Teaching science and technology is an outstanding way to provide experiences that are valid, testable and repeatable.
Primary teachers know that experiences are linchpins for extending concepts. This is also true in junior and intermediate classrooms, and it extends to secondary, skilled trades, the workplace in all its variations, and post-secondary education.
Teachers are, for the most part, the result of a primarily abstract postsecondary and professional degree program. We abstract well. Most of our students, however, will participate in a primarily concrete world. Only about 30 percent of them will go on to abstract post-secondary studies. Yet the research shows that all students benefit from hands-on experiences in which they can participate equally. These experiences help them relate to abstract concepts and provide an experiential foundation on which to build further learning.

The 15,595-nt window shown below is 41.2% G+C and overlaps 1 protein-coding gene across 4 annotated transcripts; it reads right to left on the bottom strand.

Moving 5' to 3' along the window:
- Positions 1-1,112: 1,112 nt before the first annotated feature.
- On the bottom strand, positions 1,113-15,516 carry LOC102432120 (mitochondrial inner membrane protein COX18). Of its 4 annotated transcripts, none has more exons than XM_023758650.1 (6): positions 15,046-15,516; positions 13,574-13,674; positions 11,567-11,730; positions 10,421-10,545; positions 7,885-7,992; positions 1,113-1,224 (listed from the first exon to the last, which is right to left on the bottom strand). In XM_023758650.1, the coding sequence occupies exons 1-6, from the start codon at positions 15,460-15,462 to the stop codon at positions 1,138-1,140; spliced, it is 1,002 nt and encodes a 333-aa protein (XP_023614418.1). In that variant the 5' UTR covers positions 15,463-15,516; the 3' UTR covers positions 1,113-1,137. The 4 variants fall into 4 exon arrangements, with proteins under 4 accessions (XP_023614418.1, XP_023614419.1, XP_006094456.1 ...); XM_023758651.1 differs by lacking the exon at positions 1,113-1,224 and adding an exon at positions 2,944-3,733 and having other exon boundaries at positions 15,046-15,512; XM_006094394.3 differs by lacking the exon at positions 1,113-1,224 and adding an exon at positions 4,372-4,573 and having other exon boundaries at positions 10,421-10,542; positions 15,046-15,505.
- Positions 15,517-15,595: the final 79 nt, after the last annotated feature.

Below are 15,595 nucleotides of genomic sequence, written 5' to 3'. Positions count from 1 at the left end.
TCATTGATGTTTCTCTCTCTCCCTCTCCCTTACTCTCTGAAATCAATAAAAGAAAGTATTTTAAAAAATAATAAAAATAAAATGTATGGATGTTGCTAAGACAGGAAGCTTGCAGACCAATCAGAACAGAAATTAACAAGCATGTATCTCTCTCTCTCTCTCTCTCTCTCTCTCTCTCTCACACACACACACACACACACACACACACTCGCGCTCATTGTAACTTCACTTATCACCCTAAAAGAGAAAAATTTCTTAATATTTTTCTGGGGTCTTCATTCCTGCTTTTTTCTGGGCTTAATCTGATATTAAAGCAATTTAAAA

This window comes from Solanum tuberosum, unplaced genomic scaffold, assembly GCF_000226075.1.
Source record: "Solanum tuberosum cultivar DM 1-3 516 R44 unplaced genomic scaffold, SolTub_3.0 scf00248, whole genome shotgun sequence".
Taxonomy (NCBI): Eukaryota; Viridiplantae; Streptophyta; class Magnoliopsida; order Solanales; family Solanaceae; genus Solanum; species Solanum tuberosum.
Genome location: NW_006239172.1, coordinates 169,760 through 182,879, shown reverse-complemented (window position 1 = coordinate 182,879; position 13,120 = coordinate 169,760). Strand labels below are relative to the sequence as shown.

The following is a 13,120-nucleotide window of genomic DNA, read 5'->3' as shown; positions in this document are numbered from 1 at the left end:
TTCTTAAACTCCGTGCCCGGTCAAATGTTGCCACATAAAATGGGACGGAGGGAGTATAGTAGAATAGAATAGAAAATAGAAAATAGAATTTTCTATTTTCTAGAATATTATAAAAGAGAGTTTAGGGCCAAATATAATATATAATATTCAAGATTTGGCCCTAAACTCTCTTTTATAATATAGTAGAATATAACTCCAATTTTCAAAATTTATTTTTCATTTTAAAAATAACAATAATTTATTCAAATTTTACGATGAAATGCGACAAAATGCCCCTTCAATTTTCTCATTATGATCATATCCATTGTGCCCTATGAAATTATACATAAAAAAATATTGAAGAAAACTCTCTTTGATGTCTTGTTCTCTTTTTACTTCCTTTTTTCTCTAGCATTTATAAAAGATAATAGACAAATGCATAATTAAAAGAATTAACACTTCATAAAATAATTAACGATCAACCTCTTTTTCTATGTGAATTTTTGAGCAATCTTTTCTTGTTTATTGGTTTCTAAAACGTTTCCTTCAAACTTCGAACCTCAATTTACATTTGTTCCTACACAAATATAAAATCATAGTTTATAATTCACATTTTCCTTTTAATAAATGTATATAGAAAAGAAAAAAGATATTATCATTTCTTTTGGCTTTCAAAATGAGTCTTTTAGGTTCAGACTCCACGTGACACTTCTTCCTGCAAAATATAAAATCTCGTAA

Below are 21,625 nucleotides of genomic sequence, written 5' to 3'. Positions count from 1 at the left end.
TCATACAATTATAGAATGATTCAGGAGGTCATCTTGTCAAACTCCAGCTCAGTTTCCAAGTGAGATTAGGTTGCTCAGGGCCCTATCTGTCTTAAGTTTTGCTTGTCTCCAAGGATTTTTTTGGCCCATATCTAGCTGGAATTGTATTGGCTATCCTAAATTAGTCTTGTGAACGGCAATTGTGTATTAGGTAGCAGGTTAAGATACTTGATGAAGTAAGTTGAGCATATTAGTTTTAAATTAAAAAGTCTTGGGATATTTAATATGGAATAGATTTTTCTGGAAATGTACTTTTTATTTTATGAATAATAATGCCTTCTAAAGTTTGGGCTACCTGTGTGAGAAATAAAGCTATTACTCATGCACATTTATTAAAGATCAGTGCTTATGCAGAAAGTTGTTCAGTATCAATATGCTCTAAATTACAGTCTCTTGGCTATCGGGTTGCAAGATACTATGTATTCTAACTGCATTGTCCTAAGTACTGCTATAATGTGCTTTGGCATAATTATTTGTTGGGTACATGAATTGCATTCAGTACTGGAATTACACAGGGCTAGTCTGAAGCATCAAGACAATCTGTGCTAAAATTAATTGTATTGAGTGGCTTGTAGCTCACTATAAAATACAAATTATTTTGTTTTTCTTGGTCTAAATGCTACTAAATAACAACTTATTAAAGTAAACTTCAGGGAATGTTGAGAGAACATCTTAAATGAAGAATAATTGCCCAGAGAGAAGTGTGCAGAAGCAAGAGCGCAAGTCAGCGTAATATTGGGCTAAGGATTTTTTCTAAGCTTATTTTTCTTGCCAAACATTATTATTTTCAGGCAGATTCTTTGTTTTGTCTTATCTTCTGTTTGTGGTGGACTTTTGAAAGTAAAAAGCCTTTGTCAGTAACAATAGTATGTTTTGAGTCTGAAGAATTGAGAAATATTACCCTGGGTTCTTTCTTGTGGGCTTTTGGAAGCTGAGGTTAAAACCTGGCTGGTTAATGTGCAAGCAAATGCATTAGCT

Not long ago, I was observing my students working at their final projects, solving problems, questioning, reflecting, designing, socializing. Just doing learning, making meaning of their learning, and applying their learning. I was unneeded. I had done my job. Now the students were showing their stuff. Granted it was only a moment, probably no more than five seconds, before I was brought back to earth. Two students wanted to use the reciprocating sander at the same time as the vice-principal wanted to know what I had seen of intruders in the schoolyard. Nevertheless, this wondrous moment was based on experiences from a wide application of literacy, numeracy and intellectual social interaction.
For me, starting with science and technology and integrating feels right. It often works to get all kinds of students learning and understanding, not merely memorizing and doing well on some kind of paper and pencil test, the answers to which are forgotten as soon as the test is over.